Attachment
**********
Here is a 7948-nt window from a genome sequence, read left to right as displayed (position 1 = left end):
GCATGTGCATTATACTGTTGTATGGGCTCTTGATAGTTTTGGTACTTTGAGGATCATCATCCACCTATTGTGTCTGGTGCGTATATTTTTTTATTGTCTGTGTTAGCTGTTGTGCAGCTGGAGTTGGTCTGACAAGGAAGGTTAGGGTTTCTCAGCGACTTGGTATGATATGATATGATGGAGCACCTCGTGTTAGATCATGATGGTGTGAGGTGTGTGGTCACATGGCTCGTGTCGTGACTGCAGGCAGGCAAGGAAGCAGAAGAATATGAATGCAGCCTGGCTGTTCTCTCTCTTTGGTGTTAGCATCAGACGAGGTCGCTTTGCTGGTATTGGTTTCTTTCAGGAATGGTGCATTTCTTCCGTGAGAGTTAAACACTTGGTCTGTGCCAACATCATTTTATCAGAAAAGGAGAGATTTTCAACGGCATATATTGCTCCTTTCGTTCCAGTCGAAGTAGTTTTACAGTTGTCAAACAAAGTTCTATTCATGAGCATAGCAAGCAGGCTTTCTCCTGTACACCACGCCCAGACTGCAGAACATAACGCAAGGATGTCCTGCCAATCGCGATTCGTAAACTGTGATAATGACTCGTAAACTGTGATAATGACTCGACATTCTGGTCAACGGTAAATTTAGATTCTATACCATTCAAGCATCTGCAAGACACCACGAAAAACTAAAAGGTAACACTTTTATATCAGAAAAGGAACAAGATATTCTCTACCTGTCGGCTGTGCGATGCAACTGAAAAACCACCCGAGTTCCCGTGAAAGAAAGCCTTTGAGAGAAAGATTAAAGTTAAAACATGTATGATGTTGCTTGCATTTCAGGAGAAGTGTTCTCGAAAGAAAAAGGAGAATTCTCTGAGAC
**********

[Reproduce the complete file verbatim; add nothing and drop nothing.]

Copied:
Here is a 7948-nt window from a genome sequence, read left to right as displayed (position 1 = left end):
GCATGTGCATTATACTGTTGTATGGGCTCTTGATAGTTTTGGTACTTTGAGGATCATCATCCACCTATTGTGTCTGGTGCGTATATTTTTTTATTGTCTGTGTTAGCTGTTGTGCAGCTGGAGTTGGTCTGACAAGGAAGGTTAGGGTTTCTCAGCGACTTGGTATGATATGATATGATGGAGCACCTCGTGTTAGATCATGATGGTGTGAGGTGTGTGGTCACATGGCTCGTGTCGTGACTGCAGGCAGGCAAGGAAGCAGAAGAATATGAATGCAGCCTGGCTGTTCTCTCTCTTTGGTGTTAGCATCAGACGAGGTCGCTTTGCTGGTATTGGTTTCTTTCAGGAATGGTGCATTTCTTCCGTGAGAGTTAAACACTTGGTCTGTGCCAACATCATTTTATCAGAAAAGGAGAGATTTTCAACGGCATATATTGCTCCTTTCGTTCCAGTCGAAGTAGTTTTACAGTTGTCAAACAAAGTTCTATTCATGAGCATAGCAAGCAGGCTTTCTCCTGTACACCACGCCCAGACTGCAGAACATAACGCAAGGATGTCCTGCCAATCGCGATTCGTAAACTGTGATAATGACTCGTAAACTGTGATAATGACTCGACATTCTGGTCAACGGTAAATTTAGATTCTATACCATTCAAGCATCTGCAAGACACCACGAAAAACTAAAAGGTAACACTTTTATATCAGAAAAGGAACAAGATATTCTCTACCTGTCGGCTGTGCGATGCAACTGAAAAACCACCCGAGTTCCCGTGAAAGAAAGCCTTTGAGAGAAAGATTAAAGTTAAAACATGTATGATGTTGCTTGCATTTCAGGAGAAGTGTTCTCGAAAGAAAAAGGAGAATTCTCTGAGAC